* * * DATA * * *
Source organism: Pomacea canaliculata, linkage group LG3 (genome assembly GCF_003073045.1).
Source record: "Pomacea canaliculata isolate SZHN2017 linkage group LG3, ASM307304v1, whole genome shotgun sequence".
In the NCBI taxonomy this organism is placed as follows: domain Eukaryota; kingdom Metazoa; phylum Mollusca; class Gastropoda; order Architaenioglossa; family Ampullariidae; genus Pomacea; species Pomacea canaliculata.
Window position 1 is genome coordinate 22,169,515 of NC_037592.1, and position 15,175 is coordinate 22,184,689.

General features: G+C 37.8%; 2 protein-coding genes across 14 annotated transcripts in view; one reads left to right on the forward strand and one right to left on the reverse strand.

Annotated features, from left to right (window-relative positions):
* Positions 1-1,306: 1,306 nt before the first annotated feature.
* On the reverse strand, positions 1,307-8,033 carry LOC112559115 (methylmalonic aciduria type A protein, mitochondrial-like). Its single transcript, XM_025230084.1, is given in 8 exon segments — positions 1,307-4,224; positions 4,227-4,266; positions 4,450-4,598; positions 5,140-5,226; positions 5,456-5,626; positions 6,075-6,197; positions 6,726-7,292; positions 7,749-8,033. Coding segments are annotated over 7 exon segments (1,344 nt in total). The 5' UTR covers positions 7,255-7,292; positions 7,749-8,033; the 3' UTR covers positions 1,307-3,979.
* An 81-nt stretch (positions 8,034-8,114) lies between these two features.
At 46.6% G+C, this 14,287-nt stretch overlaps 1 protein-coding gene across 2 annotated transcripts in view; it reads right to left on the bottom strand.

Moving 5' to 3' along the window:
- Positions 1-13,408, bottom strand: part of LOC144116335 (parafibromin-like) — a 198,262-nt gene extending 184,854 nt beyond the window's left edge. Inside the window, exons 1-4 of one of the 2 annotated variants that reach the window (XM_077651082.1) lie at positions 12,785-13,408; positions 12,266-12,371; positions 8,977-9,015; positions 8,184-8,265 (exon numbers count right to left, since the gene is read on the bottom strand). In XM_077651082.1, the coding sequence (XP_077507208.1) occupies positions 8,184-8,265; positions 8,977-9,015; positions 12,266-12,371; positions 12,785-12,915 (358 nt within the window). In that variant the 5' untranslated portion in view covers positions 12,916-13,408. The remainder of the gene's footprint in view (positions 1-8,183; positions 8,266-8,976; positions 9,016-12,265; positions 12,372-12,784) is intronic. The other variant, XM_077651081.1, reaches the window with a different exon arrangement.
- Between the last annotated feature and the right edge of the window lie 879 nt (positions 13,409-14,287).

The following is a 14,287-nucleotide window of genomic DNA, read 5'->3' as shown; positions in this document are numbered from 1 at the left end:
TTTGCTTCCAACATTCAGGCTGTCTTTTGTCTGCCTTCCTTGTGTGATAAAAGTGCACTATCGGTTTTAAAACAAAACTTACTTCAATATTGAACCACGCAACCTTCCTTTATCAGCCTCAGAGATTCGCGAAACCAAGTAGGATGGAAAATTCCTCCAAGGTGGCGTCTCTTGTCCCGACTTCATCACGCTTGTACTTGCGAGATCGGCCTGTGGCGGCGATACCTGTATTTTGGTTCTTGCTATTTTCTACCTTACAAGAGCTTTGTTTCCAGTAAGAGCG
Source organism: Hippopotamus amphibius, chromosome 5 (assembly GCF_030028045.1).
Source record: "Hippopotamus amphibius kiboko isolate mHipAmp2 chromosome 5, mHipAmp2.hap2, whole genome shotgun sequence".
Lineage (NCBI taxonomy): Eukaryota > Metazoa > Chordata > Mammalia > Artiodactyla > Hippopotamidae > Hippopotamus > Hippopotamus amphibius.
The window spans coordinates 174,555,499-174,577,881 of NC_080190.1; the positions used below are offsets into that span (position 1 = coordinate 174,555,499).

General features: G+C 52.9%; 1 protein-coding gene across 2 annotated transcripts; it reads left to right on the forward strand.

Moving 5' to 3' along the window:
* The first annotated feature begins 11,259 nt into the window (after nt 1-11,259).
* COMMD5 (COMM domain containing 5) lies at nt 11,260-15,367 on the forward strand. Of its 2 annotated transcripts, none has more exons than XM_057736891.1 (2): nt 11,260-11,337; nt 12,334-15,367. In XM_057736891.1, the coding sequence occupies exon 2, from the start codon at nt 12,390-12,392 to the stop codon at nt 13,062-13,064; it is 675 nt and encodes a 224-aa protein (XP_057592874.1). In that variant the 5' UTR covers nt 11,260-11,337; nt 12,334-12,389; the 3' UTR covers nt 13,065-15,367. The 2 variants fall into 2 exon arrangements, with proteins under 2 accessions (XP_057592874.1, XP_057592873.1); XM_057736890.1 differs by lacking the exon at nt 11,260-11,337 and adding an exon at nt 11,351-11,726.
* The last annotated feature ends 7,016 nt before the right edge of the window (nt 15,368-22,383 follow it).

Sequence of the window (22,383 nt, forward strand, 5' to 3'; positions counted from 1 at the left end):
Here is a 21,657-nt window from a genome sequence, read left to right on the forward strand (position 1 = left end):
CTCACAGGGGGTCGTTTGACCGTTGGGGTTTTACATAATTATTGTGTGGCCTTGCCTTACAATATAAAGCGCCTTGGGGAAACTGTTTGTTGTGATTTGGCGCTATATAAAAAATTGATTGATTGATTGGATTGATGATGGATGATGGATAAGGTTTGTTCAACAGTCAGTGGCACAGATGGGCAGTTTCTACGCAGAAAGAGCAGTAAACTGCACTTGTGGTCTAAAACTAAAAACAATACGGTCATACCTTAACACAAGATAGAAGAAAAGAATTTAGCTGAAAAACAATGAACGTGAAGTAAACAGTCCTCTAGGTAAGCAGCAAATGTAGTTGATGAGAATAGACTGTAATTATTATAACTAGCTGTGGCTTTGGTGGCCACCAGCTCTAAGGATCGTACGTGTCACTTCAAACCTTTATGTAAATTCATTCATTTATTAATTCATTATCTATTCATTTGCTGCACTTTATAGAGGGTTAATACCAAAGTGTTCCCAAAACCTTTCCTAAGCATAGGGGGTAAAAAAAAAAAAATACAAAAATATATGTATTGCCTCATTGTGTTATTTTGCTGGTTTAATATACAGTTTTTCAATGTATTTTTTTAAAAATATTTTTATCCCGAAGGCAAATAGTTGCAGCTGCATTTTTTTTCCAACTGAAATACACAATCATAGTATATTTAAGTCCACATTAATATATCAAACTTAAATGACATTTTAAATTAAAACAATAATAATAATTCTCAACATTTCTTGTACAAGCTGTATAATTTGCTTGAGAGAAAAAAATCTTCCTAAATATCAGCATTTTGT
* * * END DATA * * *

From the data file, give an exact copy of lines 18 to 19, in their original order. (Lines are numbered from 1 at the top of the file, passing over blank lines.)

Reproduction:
Lineage (NCBI taxonomy): Eukaryota > Metazoa > Chordata > Mammalia > Artiodactyla > Hippopotamidae > Hippopotamus > Hippopotamus amphibius.
The window spans coordinates 174,555,499-174,577,881 of NC_080190.1; the positions used below are offsets into that span (position 1 = coordinate 174,555,499).